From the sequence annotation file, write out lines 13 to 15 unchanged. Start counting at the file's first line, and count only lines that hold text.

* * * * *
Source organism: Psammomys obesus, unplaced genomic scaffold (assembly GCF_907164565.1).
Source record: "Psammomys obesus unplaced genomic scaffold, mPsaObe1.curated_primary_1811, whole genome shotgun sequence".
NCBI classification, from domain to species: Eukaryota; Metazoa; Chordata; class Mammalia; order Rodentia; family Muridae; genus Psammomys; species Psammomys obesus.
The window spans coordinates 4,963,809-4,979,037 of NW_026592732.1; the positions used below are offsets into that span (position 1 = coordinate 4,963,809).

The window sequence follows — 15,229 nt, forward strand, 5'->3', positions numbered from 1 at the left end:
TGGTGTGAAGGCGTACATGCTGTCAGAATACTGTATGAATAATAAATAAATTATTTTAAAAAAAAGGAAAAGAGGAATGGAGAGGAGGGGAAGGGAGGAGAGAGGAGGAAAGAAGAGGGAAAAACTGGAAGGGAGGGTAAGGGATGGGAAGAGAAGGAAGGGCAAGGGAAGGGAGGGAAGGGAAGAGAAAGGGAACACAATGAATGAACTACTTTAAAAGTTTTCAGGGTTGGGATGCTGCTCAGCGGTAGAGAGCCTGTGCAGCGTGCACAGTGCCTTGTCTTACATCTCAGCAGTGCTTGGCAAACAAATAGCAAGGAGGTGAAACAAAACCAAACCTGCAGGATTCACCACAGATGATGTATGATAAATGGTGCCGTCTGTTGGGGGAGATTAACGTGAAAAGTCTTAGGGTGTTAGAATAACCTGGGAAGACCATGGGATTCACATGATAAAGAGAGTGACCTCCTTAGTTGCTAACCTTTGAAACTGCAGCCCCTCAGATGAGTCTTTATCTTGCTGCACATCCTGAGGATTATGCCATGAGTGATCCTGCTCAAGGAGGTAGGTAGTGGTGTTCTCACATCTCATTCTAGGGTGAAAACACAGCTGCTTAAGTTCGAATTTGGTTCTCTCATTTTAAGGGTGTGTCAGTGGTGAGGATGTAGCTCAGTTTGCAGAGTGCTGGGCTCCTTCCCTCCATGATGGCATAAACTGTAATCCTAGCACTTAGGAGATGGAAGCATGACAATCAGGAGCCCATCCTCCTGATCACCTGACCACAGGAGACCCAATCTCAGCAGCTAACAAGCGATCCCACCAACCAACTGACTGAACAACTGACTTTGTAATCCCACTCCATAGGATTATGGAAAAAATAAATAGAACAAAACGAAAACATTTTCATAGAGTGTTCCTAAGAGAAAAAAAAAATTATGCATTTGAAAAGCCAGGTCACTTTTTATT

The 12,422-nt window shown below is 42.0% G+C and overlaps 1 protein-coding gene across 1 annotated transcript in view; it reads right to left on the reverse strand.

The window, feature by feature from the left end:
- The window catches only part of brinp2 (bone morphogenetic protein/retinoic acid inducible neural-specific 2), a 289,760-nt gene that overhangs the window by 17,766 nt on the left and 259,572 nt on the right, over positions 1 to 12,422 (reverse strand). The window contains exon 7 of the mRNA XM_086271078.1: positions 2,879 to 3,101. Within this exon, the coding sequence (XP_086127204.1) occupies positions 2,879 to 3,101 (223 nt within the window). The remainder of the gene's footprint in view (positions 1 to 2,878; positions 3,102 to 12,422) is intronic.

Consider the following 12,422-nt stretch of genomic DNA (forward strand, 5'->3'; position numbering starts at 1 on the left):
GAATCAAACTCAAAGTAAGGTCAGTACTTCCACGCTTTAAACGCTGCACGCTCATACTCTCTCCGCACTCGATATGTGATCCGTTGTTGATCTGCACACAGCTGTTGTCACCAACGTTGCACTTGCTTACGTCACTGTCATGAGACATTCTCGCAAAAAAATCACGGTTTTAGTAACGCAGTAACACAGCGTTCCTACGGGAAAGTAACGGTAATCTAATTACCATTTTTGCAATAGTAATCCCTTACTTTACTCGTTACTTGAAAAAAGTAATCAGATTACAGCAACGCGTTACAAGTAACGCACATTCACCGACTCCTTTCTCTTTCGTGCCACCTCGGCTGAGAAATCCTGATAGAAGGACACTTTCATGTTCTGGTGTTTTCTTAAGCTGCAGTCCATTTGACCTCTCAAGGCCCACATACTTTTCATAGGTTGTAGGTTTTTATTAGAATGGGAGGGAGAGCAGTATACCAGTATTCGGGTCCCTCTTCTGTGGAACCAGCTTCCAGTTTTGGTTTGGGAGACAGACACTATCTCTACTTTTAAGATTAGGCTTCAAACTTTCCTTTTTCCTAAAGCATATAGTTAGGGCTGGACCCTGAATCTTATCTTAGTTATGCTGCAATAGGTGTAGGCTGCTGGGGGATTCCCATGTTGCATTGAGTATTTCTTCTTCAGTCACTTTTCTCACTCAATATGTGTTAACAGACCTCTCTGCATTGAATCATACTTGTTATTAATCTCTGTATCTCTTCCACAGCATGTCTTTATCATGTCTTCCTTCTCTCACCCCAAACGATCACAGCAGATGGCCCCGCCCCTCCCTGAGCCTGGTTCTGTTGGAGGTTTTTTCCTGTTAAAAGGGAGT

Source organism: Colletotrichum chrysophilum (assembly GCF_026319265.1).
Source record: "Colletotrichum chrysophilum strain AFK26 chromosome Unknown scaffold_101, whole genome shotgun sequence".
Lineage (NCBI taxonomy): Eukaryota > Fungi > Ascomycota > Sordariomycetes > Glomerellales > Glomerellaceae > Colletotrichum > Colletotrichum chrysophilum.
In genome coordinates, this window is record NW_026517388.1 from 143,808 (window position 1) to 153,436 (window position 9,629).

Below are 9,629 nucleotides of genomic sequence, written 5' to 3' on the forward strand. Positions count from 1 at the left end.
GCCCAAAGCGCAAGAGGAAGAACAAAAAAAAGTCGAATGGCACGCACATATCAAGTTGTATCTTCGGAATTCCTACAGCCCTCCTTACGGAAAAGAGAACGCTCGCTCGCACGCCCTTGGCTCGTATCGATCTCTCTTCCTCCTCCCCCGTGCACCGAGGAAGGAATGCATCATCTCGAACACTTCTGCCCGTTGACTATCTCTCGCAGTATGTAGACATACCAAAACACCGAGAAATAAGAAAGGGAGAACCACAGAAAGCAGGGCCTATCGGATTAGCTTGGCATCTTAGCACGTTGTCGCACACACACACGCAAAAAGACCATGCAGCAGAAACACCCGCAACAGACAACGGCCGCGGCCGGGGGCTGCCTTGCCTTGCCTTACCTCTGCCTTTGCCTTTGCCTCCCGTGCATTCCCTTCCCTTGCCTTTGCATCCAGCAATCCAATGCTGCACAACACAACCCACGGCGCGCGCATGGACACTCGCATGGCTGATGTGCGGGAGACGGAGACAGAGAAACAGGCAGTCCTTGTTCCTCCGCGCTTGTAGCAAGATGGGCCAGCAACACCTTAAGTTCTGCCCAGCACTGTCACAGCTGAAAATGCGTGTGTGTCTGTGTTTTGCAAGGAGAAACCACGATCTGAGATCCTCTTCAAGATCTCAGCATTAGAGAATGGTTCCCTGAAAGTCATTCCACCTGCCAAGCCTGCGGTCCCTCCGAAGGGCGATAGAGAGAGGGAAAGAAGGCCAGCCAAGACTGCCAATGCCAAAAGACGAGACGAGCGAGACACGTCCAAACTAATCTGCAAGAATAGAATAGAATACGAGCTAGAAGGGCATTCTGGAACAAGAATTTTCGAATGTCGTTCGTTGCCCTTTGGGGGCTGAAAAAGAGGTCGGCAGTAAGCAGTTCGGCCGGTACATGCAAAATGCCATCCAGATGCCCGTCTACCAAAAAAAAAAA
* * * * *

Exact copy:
Source record: "Colletotrichum chrysophilum strain AFK26 chromosome Unknown scaffold_101, whole genome shotgun sequence".
Lineage (NCBI taxonomy): Eukaryota > Fungi > Ascomycota > Sordariomycetes > Glomerellales > Glomerellaceae > Colletotrichum > Colletotrichum chrysophilum.
In genome coordinates, this window is record NW_026517388.1 from 143,808 (window position 1) to 153,436 (window position 9,629).